Cypress trees at Lake Martin

The afternoon’s adventures winded down with a short drive out into the countryside and a leisurely stroll through the Nature Conservancy’s Cypress Island Preserve at Lake Martin. A loop boardwalk and levee trail offered prime glimpses into the moss-covered, cypress tupelo swamp that serves as a bird haven in late spring. Sunsets are reportedly divine at this picturesque spot, and the lake comes to life when thousands of herons, egrets and roseate spoonbills make this their home during nesting season. The area was scarcely occupied when we visited, though, and I left with the impression that we had found a jewel tucked away inside the state.

An Adventure at the Rural Life Museum

An Adventure at the Rural Life Museum

Armed with his Batman jacket and Elmo sippy cup, my son, Charles, stood outside the car giddy with excitement. Today he was going on an adventure to Baton Rouge (ok, so maybe he thought he was going to the zoo) but we knew he was going to have fun regardless. So after buckling him in–surrounded by enough toys to last the hour drive to our destination–and clicking the baby’s car seat into place, we set off on our journey.

Mid-morning traffic wasn’t terrible, and we made good time getting to our first turnoff at Essen Lane. We had been to the Rural Life Museum before, back during our college years, but never to the adjacent Windrush Gardens–and never with kids. I’ve found that I discover everything anew when I revisit a place with my toddler, whose interests (and eye-level) are very different from my own.

As we drove down the winding road that led us back to the museum, we marveled at how we felt completely set apart from the city, although we were smack dab in the middle of it. In the time it took me to unload the baby, Charles was already climbing a massive column from Louisiana State University’s original Hill Memorial Library. My husband chased him inside the Visitor Center, where he took a whirlwind tour of the old carriages while we paid our admission.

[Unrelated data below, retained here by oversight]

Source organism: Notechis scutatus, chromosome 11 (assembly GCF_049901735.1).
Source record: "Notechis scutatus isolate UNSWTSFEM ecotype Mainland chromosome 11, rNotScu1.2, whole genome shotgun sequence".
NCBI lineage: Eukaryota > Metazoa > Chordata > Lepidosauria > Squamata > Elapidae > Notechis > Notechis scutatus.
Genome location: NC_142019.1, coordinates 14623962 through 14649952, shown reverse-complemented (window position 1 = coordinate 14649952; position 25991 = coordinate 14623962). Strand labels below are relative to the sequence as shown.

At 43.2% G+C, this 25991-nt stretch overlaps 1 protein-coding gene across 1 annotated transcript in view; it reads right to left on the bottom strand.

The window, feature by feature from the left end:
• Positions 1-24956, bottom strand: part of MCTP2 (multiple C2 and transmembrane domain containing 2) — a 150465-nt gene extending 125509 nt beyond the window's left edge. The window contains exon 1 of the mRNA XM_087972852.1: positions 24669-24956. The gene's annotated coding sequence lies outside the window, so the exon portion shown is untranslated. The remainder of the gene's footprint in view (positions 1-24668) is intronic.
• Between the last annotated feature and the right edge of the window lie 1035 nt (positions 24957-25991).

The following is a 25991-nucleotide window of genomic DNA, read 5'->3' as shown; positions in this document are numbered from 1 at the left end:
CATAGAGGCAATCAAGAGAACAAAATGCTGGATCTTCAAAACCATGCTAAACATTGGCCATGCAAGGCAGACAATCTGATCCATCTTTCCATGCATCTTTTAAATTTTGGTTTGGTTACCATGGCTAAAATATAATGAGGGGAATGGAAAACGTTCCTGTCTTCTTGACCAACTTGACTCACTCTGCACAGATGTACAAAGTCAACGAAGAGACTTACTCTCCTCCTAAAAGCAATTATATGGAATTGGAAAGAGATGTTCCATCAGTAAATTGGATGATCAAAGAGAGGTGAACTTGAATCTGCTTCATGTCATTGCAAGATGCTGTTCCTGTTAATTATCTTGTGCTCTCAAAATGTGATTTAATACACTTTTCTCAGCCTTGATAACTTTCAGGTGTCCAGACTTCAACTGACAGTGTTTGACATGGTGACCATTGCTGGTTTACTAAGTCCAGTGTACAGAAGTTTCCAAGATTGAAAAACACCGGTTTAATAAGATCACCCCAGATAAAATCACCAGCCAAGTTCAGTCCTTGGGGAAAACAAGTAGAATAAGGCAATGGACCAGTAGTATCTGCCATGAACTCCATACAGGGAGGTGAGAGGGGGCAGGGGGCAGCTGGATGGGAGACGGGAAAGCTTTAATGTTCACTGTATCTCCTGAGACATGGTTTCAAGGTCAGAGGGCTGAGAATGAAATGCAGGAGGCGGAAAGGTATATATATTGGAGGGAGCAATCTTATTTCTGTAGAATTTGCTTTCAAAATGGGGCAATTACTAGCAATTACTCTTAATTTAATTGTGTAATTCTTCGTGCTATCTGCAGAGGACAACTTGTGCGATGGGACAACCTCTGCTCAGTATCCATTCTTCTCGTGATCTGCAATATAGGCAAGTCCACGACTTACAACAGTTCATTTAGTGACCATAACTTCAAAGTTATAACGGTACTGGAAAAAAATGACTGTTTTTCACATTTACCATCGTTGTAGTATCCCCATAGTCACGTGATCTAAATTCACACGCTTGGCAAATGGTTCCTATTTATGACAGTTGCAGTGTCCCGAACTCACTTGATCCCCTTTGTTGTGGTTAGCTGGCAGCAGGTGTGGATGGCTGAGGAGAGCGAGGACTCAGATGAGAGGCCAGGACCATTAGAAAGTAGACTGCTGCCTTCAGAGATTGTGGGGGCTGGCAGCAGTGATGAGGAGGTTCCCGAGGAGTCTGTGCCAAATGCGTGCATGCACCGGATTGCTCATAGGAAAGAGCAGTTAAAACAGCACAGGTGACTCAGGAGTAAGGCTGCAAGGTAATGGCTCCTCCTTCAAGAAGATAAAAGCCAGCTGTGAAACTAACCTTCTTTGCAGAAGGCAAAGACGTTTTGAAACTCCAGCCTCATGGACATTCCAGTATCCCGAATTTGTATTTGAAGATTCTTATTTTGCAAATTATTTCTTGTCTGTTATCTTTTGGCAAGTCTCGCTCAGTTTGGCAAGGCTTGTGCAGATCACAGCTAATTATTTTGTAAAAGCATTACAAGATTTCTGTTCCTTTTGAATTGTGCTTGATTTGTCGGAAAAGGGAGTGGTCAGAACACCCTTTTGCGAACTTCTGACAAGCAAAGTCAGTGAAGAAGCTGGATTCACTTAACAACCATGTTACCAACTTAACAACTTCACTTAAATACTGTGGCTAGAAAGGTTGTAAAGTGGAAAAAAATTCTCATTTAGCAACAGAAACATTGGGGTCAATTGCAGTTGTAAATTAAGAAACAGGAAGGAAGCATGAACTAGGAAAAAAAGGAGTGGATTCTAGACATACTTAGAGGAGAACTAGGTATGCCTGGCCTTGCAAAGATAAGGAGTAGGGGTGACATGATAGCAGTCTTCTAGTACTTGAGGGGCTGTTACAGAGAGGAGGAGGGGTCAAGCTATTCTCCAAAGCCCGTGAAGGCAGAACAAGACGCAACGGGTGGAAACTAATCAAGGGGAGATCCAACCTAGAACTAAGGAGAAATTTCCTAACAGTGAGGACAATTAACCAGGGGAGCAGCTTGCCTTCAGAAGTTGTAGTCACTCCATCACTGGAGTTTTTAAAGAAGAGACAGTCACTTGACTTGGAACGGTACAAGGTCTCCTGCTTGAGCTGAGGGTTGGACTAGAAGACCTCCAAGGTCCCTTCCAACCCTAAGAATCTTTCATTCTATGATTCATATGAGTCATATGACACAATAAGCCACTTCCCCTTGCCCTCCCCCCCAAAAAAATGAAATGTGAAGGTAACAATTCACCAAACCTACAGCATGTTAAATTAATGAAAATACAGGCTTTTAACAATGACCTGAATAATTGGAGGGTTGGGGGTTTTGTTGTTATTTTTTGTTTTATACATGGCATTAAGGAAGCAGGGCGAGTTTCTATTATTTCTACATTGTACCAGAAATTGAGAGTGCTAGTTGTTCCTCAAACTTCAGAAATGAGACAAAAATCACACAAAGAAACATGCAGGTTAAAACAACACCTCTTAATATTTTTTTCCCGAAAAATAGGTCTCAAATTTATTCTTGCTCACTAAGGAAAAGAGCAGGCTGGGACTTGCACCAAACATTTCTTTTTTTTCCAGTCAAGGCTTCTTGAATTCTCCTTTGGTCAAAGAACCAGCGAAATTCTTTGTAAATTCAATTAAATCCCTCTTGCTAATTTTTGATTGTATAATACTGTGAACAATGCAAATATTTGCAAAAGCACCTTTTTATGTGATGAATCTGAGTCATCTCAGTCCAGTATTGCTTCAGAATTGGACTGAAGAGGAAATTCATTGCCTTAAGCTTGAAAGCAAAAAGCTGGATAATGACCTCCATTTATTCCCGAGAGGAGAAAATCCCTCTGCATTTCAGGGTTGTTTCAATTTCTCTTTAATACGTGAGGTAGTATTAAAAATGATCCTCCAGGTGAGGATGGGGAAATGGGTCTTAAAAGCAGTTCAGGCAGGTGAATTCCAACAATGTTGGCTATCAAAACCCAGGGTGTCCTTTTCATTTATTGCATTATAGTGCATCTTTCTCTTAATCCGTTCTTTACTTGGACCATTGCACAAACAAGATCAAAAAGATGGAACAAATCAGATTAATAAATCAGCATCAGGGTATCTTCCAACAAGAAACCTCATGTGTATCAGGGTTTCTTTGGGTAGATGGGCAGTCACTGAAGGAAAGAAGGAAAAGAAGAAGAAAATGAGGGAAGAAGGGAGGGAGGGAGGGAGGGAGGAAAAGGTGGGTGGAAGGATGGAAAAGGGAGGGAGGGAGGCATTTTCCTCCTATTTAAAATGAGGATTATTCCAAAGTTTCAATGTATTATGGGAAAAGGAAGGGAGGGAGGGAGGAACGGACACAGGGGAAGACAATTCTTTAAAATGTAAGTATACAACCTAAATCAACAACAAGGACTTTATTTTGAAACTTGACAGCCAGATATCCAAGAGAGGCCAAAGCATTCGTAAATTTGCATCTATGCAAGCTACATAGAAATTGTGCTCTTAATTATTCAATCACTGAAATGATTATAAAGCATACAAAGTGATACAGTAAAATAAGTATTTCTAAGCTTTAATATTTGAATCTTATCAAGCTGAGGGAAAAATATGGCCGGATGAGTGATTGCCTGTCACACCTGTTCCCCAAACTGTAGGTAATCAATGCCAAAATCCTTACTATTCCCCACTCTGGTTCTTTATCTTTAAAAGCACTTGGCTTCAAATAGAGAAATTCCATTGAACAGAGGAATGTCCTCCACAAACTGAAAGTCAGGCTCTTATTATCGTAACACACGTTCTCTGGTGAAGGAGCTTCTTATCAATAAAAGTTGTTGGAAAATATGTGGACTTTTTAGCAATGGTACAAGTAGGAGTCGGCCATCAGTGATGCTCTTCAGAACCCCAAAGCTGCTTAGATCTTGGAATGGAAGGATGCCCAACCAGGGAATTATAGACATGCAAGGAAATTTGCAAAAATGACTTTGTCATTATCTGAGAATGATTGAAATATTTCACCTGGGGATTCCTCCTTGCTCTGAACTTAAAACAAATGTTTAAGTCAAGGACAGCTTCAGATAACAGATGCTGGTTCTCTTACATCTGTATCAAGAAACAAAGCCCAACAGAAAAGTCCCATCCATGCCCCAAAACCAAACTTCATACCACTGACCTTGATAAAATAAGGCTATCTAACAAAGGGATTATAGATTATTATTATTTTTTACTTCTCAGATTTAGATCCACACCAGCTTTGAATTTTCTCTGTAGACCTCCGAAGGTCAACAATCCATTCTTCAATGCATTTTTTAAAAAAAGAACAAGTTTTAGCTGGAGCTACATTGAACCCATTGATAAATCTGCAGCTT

Ox at the Rural Life Museum

The woman at the front desk informed us that the ox outside had just been fed a pumpkin, so I let my husband poke around the museum while the kids and I went to peek at the giant animal. We heard the ox before we saw it, its deep moo overpowering the air around us. I can’t recall ever being face-to-face with an ox before, and as he gave me a hard, unblinking stare, I understood the awe and fear that was showing in Charles’ eyes.

Another young boy shrieked at the ox and broke the trance he had caught us in. James, who turned out to be a year older than Charles, was a fearless child and laughed at our timidness around the beast. His enthusiasm was catching, and Charles and he became instant friends, inseparable the rest of the time at the museum.

Acadian home (built pre-1805)

Aside from the ox, the outdoor section included 32 buildings illustrating a working plantation and folk and Creole architecture. While James flitted from one structure to the next, Charles followed him in lockstep. They posed for pictures in the outhouse, raced across wooden porches, pointed out the pint-sized “Charlie chairs” that furnished many of the buildings and fished with their stick fishing poles in a small bayou.

Windrush Gardens

I was most impressed by the simple, yet beautiful church, while my husband the gardener saw great potential in the winter Windrush Gardens that promised a multitude of spring flowers. An accidental turn led us to a lovely lake before we made our way back onto the map and through the maze of the plantation garden. James offered us some comic relief when the “squirrel” attacking him, which elicited some high-pitched screams from the once fearless toddler, turned out to be a strand of moss caught in the heel of his shoes.

After a tearful goodbye between the new best friends, we filled our now starving stomachs with boudin balls and red beans and rice from the The Chimes restaurant just off LSU’s campus. As all dining-out experiences are with us, it was an interesting 43 and a half minutes, but we made it through without completely destroying the place.

LSU’s Mike the Tiger

It was late afternoon when we entered LSU’s campus and weighed our options against the fact that Charles was still napless for the day. But we were encouraged by the baby’s amazingly good mood-he hadn’t made a peep the entire trip-and pressed on to see the school’s highlights. So just like the kid in his favorite book, Born to be a Tiger, Charles scaled the Indian Mounds, roared at Mike the Tiger, gazed up at Tiger Stadium (and begged for a way inside the locked gates) and threw his LSU football through the arches in the Quad.

As we drove away that evening, I realized, once again, we had overdone it as usual. Both kids were now squalling and both parents were exhausted. But as the youngsters fell asleep in their car seats, we breathed a sigh of relief at the quiet and inwardly smiled at the amazing adventure we had just given our children.